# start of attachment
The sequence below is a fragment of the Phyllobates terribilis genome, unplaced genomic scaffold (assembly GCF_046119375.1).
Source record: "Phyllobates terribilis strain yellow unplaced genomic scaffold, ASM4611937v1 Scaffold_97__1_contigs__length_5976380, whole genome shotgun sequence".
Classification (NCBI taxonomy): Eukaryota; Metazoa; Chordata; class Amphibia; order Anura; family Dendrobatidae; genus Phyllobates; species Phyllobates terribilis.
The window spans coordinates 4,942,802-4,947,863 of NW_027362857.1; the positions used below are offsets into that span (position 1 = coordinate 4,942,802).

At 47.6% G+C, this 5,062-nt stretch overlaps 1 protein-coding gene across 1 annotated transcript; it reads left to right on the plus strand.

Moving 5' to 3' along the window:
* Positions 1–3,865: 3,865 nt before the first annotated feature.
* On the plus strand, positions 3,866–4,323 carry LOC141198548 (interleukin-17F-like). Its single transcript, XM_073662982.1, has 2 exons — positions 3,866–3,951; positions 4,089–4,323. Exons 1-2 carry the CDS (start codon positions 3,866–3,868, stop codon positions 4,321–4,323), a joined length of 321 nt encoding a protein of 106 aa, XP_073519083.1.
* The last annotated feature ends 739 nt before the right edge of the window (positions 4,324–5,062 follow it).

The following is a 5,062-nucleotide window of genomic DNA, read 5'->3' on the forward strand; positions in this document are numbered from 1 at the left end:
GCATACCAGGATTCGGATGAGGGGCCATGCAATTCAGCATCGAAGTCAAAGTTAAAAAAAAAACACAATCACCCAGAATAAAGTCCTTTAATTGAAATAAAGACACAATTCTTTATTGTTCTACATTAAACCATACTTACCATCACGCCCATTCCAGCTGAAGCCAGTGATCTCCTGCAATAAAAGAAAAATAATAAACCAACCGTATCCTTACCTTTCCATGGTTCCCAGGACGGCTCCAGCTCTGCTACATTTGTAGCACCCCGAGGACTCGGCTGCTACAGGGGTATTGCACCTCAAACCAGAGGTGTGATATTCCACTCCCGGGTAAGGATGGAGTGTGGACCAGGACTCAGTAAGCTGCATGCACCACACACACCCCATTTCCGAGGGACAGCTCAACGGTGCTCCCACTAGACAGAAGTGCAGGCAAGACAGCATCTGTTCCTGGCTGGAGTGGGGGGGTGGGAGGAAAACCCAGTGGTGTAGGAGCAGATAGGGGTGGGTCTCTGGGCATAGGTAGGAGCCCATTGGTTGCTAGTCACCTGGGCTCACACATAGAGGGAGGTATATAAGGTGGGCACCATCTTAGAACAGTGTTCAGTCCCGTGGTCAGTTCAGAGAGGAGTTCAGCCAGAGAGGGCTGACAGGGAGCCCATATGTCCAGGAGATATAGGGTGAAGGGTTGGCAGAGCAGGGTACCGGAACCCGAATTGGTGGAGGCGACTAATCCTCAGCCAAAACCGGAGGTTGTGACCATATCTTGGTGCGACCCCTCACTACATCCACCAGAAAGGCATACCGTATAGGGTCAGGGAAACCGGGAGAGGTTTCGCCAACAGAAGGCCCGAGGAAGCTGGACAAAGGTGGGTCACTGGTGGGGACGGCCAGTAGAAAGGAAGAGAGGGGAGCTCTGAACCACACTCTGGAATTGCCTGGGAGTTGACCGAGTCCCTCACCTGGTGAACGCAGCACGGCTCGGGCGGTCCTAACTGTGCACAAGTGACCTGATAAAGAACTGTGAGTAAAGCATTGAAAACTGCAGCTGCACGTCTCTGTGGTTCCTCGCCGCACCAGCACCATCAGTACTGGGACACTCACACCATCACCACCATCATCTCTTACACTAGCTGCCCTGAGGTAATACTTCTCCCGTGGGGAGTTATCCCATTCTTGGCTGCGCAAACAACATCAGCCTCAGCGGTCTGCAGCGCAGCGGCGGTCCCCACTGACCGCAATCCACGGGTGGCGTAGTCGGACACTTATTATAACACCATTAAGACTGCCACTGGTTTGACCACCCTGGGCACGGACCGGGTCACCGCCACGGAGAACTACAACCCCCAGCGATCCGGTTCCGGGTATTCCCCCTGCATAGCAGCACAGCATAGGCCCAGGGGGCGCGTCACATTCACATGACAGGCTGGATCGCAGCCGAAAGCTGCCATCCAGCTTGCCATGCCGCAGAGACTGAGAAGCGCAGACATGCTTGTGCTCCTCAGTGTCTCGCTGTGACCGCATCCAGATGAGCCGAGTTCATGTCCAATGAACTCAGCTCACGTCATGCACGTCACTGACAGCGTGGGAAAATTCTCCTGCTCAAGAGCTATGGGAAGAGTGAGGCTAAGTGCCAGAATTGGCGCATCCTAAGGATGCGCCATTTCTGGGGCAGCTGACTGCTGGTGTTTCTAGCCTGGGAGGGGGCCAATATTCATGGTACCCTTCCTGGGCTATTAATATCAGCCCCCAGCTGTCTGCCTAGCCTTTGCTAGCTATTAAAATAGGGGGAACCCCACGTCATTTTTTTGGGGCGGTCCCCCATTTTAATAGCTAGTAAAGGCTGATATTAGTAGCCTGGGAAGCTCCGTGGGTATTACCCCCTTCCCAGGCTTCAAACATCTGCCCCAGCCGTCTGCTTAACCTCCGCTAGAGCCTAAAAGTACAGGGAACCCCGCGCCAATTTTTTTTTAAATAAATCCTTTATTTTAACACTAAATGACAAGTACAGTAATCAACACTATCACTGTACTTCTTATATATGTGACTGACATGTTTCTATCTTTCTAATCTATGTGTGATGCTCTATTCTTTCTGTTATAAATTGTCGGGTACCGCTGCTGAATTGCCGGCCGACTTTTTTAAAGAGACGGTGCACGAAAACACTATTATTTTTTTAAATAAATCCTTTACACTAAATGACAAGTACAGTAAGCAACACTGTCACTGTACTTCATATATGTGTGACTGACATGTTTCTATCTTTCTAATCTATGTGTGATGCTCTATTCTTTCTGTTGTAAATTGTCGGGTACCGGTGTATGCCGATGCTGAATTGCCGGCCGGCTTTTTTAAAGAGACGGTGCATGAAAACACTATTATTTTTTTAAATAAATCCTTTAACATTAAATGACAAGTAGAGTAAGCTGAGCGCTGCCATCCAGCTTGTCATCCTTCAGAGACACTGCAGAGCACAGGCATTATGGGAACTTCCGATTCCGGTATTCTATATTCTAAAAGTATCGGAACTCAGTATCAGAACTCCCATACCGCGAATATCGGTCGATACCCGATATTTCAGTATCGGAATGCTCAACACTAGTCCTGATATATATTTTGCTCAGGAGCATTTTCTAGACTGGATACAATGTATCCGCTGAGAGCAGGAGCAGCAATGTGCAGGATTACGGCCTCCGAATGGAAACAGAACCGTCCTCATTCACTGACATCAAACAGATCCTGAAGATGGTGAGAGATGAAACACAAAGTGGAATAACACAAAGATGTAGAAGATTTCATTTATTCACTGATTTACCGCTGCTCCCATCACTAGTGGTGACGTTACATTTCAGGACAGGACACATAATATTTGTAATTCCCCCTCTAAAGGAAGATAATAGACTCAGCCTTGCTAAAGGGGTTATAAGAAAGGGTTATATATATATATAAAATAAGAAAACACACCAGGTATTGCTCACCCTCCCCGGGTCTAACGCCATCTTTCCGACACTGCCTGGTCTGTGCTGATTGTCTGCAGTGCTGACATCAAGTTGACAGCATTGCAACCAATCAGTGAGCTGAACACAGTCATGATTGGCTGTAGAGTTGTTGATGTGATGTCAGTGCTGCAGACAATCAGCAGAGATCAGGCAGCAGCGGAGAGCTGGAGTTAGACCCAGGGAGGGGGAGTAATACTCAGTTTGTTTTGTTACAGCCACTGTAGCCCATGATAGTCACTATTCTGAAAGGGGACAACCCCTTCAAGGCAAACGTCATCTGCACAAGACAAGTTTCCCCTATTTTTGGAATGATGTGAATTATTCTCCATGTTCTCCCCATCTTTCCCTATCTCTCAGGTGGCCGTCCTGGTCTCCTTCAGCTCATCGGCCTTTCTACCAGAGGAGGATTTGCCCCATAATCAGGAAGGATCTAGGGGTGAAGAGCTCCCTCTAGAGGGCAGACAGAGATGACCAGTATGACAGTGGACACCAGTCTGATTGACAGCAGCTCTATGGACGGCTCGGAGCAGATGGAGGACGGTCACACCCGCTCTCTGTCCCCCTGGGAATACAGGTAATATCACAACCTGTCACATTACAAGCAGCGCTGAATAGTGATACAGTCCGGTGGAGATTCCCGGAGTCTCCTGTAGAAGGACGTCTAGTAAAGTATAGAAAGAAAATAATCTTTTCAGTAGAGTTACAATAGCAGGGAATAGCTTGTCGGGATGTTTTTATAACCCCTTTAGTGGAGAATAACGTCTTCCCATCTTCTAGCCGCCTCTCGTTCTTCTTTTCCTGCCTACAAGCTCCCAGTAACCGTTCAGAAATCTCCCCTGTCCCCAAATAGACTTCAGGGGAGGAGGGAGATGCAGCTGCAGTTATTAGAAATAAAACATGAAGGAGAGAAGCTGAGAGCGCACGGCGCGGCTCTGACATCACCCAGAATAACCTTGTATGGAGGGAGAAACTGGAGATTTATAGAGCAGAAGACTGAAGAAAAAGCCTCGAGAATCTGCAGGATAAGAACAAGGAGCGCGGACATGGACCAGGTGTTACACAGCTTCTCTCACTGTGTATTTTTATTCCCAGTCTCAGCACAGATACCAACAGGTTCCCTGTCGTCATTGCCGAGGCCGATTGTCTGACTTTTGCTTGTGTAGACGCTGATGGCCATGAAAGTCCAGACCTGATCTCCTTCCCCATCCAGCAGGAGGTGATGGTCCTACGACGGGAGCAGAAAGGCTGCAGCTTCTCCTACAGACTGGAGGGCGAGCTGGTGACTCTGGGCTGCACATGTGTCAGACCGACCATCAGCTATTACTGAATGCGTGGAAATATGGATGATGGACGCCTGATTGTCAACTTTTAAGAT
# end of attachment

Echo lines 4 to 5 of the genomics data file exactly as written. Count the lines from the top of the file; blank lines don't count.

The window spans coordinates 4,942,802-4,947,863 of NW_027362857.1; the positions used below are offsets into that span (position 1 = coordinate 4,942,802).

At 47.6% G+C, this 5,062-nt stretch overlaps 1 protein-coding gene across 1 annotated transcript; it reads left to right on the plus strand.